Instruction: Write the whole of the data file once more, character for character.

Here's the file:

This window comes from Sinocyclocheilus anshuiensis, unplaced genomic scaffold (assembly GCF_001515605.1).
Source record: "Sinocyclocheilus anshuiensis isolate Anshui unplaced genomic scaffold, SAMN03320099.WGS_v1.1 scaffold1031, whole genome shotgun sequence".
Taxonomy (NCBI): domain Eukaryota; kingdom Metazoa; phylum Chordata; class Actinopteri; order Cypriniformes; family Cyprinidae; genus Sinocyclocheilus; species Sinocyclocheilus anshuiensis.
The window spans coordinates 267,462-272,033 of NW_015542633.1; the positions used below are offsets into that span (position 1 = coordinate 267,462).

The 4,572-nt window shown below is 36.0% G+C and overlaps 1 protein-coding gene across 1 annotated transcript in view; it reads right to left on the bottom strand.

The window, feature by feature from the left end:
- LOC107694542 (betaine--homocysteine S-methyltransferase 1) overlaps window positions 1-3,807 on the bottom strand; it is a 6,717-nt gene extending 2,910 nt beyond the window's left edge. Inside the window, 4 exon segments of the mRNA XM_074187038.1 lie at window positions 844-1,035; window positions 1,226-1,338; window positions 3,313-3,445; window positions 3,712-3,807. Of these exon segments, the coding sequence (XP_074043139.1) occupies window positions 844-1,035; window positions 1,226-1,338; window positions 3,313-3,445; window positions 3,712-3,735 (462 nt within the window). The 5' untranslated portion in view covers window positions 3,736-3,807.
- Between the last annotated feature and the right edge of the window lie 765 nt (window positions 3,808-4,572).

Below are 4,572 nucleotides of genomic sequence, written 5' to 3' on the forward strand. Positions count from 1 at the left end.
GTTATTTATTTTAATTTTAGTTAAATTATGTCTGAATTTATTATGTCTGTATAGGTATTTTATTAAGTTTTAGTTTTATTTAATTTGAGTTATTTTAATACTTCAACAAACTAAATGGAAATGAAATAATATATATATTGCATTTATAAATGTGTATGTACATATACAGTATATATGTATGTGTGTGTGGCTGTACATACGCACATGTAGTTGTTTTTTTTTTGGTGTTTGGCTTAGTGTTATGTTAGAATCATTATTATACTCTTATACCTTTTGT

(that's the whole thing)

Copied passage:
This window comes from Sinocyclocheilus anshuiensis, unplaced genomic scaffold (assembly GCF_001515605.1).
Source record: "Sinocyclocheilus anshuiensis isolate Anshui unplaced genomic scaffold, SAMN03320099.WGS_v1.1 scaffold1031, whole genome shotgun sequence".
Taxonomy (NCBI): domain Eukaryota; kingdom Metazoa; phylum Chordata; class Actinopteri; order Cypriniformes; family Cyprinidae; genus Sinocyclocheilus; species Sinocyclocheilus anshuiensis.
The window spans coordinates 267,462-272,033 of NW_015542633.1; the positions used below are offsets into that span (position 1 = coordinate 267,462).

The 4,572-nt window shown below is 36.0% G+C and overlaps 1 protein-coding gene across 1 annotated transcript in view; it reads right to left on the bottom strand.

The window, feature by feature from the left end:
- LOC107694542 (betaine--homocysteine S-methyltransferase 1) overlaps window positions 1-3,807 on the bottom strand; it is a 6,717-nt gene extending 2,910 nt beyond the window's left edge. Inside the window, 4 exon segments of the mRNA XM_074187038.1 lie at window positions 844-1,035; window positions 1,226-1,338; window positions 3,313-3,445; window positions 3,712-3,807. Of these exon segments, the coding sequence (XP_074043139.1) occupies window positions 844-1,035; window positions 1,226-1,338; window positions 3,313-3,445; window positions 3,712-3,735 (462 nt within the window). The 5' untranslated portion in view covers window positions 3,736-3,807.
- Between the last annotated feature and the right edge of the window lie 765 nt (window positions 3,808-4,572).

Below are 4,572 nucleotides of genomic sequence, written 5' to 3' on the forward strand. Positions count from 1 at the left end.
GTTATTTATTTTAATTTTAGTTAAATTATGTCTGAATTTATTATGTCTGTATAGGTATTTTATTAAGTTTTAGTTTTATTTAATTTGAGTTATTTTAATACTTCAACAAACTAAATGGAAATGAAATAATATATATATTGCATTTATAAATGTGTATGTACATATACAGTATATATGTATGTGTGTGTGGCTGTACATACGCACATGTAGTTGTTTTTTTTTTGGTGTTTGGCTTAGTGTTATGTTAGAATCATTATTATACTCTTATACCTTTTGT